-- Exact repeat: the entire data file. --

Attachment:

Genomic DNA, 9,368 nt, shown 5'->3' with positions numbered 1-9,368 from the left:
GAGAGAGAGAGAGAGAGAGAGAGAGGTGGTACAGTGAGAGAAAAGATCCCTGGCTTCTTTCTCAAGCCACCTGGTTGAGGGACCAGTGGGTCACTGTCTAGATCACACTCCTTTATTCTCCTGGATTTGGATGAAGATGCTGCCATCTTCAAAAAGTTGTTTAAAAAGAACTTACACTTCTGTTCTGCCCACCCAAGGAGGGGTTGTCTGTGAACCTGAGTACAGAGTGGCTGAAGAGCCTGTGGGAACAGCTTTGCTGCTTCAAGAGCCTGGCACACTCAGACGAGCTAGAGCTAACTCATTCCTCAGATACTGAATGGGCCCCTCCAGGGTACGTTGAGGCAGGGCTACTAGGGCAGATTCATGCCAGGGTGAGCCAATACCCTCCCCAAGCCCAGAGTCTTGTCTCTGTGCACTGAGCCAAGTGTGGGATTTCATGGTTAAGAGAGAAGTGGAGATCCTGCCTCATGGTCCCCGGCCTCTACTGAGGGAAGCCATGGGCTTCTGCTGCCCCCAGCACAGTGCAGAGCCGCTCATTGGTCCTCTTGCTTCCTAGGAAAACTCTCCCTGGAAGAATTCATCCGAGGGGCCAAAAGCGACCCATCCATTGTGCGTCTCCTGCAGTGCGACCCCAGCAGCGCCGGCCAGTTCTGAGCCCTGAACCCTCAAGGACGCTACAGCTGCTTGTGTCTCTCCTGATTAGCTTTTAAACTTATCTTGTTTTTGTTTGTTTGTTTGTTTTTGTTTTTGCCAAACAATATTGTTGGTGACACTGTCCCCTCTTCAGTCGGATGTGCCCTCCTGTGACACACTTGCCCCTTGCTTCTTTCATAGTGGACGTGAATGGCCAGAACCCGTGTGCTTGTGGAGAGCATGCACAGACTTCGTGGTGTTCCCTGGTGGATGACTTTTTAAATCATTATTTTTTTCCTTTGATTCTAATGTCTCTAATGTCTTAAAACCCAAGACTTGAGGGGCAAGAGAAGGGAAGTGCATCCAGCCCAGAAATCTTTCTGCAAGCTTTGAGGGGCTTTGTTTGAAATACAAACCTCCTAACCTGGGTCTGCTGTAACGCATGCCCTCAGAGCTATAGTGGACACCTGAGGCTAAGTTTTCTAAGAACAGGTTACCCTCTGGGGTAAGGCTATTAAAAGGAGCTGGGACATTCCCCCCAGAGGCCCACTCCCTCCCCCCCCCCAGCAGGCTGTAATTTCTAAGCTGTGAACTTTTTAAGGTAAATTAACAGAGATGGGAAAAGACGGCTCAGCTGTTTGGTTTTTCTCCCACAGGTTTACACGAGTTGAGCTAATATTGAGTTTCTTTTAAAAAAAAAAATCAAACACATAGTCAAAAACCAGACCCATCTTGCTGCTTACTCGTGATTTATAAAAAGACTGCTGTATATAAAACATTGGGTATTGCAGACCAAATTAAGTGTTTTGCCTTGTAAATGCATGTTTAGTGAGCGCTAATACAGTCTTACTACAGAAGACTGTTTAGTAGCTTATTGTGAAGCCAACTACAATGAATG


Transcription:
Genomic DNA, 9,368 nt, shown 5'->3' with positions numbered 1-9,368 from the left:
GAGAGAGAGAGAGAGAGAGAGAGAGGTGGTACAGTGAGAGAAAAGATCCCTGGCTTCTTTCTCAAGCCACCTGGTTGAGGGACCAGTGGGTCACTGTCTAGATCACACTCCTTTATTCTCCTGGATTTGGATGAAGATGCTGCCATCTTCAAAAAGTTGTTTAAAAAGAACTTACACTTCTGTTCTGCCCACCCAAGGAGGGGTTGTCTGTGAACCTGAGTACAGAGTGGCTGAAGAGCCTGTGGGAACAGCTTTGCTGCTTCAAGAGCCTGGCACACTCAGACGAGCTAGAGCTAACTCATTCCTCAGATACTGAATGGGCCCCTCCAGGGTACGTTGAGGCAGGGCTACTAGGGCAGATTCATGCCAGGGTGAGCCAATACCCTCCCCAAGCCCAGAGTCTTGTCTCTGTGCACTGAGCCAAGTGTGGGATTTCATGGTTAAGAGAGAAGTGGAGATCCTGCCTCATGGTCCCCGGCCTCTACTGAGGGAAGCCATGGGCTTCTGCTGCCCCCAGCACAGTGCAGAGCCGCTCATTGGTCCTCTTGCTTCCTAGGAAAACTCTCCCTGGAAGAATTCATCCGAGGGGCCAAAAGCGACCCATCCATTGTGCGTCTCCTGCAGTGCGACCCCAGCAGCGCCGGCCAGTTCTGAGCCCTGAACCCTCAAGGACGCTACAGCTGCTTGTGTCTCTCCTGATTAGCTTTTAAACTTATCTTGTTTTTGTTTGTTTGTTTGTTTTTGTTTTTGCCAAACAATATTGTTGGTGACACTGTCCCCTCTTCAGTCGGATGTGCCCTCCTGTGACACACTTGCCCCTTGCTTCTTTCATAGTGGACGTGAATGGCCAGAACCCGTGTGCTTGTGGAGAGCATGCACAGACTTCGTGGTGTTCCCTGGTGGATGACTTTTTAAATCATTATTTTTTTCCTTTGATTCTAATGTCTCTAATGTCTTAAAACCCAAGACTTGAGGGGCAAGAGAAGGGAAGTGCATCCAGCCCAGAAATCTTTCTGCAAGCTTTGAGGGGCTTTGTTTGAAATACAAACCTCCTAACCTGGGTCTGCTGTAACGCATGCCCTCAGAGCTATAGTGGACACCTGAGGCTAAGTTTTCTAAGAACAGGTTACCCTCTGGGGTAAGGCTATTAAAAGGAGCTGGGACATTCCCCCCAGAGGCCCACTCCCTCCCCCCCCCCAGCAGGCTGTAATTTCTAAGCTGTGAACTTTTTAAGGTAAATTAACAGAGATGGGAAAAGACGGCTCAGCTGTTTGGTTTTTCTCCCACAGGTTTACACGAGTTGAGCTAATATTGAGTTTCTTTTAAAAAAAAAAATCAAACACATAGTCAAAAACCAGACCCATCTTGCTGCTTACTCGTGATTTATAAAAAGACTGCTGTATATAAAACATTGGGTATTGCAGACCAAATTAAGTGTTTTGCCTTGTAAATGCATGTTTAGTGAGCGCTAATACAGTCTTACTACAGAAGACTGTTTAGTAGCTTATTGTGAAGCCAACTACAATGAATG